The Bride and the Dowry by Avi Raz
Israel, Jordan, and the Palestinians in the Aftermath of the June 1967 War

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All this is a matter of historical record. The question is how to evaluate it—and it is here that Mr. Raz ceases to write well-researched history and turns into the author of another anti-Israel polemic.
-WSJ online

Synopsis

Israel’s victory in the June 1967 Six Day War provided a unique opportunity for resolving the decades-old Arab-Zionist conflict. Having seized the West Bank, the Gaza Strip, the Sinai Peninsula, and the Golan Heights, Israel for the first time in its history had something concrete to offer its Arab neighbors: it could trade land for peace. Yet the political deadlock persisted after the guns fell silent. This book sets out to find out why.

Avi Raz places Israel’s conduct under an uncompromising lens. He meticulously examines the critical two years following the June war and substantially revises our understanding of how and why Israeli-Arab secret contacts came to naught. Mining newly declassified records in Israeli, American, British, and UN archives, as well as private papers of individual participants, Raz dispels the myth of overall Arab intransigence and arrives at new and unexpected conclusions. In short, he concludes that Israel’s postwar diplomacy was deliberately ineffective because its leaders preferred land over peace with its neighbors. The book throws a great deal of light not only on the post-1967 period but also on the problems and pitfalls of peacemaking in the Middle East today.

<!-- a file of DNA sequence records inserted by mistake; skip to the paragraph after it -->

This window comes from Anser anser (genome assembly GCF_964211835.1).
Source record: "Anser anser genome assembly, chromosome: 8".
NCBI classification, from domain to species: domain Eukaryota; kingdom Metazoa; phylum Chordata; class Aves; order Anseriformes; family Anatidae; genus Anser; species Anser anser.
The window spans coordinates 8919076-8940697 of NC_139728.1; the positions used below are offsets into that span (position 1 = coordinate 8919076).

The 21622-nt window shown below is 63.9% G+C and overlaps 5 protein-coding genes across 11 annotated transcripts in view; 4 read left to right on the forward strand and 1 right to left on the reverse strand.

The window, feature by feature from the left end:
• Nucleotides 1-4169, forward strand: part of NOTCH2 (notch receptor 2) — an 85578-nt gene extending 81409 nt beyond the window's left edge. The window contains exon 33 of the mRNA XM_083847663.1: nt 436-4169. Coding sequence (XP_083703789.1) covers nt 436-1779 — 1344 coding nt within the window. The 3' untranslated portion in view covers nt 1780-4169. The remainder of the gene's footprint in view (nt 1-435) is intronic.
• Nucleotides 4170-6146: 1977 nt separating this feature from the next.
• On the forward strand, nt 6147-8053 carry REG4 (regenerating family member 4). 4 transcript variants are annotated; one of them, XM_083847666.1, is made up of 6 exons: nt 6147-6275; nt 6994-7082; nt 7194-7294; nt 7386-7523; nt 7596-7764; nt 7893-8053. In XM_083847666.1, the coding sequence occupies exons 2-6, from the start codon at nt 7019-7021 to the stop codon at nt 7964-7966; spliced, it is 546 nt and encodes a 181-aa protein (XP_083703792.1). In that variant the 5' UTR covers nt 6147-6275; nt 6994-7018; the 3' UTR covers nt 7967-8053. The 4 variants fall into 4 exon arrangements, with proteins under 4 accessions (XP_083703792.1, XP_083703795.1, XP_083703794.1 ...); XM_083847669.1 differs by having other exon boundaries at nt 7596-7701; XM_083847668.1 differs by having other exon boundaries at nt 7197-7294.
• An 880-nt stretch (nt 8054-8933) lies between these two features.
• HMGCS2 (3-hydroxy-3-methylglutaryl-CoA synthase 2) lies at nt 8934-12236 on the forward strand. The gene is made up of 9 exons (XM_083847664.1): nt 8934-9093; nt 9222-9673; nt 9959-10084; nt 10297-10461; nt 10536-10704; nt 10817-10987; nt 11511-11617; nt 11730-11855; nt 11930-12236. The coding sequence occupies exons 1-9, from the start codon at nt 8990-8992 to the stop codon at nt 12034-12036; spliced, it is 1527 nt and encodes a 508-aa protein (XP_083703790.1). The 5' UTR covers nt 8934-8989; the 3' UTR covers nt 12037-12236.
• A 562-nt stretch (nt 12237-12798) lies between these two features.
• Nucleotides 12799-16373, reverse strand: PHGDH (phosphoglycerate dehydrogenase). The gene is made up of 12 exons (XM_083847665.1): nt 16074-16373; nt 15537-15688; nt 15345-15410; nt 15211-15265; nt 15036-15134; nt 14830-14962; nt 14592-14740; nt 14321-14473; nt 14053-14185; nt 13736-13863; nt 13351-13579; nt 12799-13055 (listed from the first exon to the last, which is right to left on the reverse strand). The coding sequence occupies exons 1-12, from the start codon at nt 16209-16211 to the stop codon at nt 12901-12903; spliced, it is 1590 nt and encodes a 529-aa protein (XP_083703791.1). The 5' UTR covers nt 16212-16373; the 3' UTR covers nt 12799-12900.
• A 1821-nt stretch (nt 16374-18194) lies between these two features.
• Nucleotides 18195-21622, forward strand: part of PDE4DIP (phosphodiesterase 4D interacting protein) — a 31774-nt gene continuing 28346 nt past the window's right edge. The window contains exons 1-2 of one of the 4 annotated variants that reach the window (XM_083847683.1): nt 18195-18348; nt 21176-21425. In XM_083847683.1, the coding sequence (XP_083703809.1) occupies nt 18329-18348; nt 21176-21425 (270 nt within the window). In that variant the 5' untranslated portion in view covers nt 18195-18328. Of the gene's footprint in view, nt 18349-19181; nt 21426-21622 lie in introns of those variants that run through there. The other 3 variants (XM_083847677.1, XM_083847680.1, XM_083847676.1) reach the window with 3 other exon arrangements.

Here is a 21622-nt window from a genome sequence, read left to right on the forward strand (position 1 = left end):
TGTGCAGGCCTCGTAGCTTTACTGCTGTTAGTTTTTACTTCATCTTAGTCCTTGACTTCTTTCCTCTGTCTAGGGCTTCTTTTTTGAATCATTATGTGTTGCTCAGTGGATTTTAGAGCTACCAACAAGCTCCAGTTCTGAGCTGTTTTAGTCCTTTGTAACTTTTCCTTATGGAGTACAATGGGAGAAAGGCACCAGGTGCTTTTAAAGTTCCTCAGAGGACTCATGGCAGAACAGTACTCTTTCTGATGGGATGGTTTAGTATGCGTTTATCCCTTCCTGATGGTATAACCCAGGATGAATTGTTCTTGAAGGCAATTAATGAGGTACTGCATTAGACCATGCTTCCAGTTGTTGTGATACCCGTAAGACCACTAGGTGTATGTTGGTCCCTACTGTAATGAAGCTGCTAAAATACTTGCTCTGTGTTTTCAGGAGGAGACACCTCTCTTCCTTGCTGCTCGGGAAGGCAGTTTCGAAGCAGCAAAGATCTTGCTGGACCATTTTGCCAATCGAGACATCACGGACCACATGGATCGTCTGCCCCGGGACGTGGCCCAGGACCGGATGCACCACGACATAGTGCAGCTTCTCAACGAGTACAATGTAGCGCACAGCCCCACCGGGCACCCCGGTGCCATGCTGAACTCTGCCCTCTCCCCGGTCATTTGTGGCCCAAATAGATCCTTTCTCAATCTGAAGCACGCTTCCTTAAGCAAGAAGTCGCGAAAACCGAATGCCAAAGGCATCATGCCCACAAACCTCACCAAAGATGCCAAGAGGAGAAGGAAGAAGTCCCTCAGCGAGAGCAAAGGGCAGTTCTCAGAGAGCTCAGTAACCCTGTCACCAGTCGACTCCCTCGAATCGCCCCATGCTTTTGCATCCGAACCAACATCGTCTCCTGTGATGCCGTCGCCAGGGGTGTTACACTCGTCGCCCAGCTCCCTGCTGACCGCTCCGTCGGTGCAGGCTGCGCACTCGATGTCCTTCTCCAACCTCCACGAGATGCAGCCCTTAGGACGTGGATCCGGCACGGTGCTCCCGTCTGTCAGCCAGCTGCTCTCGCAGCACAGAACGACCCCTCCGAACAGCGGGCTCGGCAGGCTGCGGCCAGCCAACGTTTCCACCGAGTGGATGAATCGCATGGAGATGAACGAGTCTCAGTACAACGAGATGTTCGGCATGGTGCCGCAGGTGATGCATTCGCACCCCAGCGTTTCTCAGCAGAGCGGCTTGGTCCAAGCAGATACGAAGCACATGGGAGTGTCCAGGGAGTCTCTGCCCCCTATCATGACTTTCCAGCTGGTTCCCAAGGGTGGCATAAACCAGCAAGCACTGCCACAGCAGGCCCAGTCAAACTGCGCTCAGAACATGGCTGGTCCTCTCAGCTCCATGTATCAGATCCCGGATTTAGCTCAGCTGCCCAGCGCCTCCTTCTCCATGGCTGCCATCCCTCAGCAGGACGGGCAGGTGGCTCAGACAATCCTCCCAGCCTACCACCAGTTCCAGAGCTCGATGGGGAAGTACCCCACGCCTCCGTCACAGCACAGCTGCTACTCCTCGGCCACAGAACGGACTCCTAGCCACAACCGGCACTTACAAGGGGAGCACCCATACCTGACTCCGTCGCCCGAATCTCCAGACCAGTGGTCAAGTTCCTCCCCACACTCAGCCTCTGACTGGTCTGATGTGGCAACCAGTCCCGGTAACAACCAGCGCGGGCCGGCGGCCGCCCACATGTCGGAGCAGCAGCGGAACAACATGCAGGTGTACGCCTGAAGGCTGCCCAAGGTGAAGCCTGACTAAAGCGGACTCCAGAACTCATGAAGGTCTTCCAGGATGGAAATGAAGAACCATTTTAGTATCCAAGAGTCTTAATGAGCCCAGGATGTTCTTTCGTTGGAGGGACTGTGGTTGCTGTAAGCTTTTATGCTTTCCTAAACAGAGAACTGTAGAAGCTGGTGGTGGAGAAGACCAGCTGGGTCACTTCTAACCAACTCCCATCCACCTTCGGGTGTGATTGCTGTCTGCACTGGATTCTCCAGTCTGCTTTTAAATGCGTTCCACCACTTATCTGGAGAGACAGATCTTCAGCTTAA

About Avi Raz

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Published July 17, 2012 by Yale University Press. 480 pages
Genres: History, Political & Social Sciences, Science Fiction & Fantasy. Fiction
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Reviewed by Hillel Halkin on Jun 25 2012

All this is a matter of historical record. The question is how to evaluate it—and it is here that Mr. Raz ceases to write well-researched history and turns into the author of another anti-Israel polemic.

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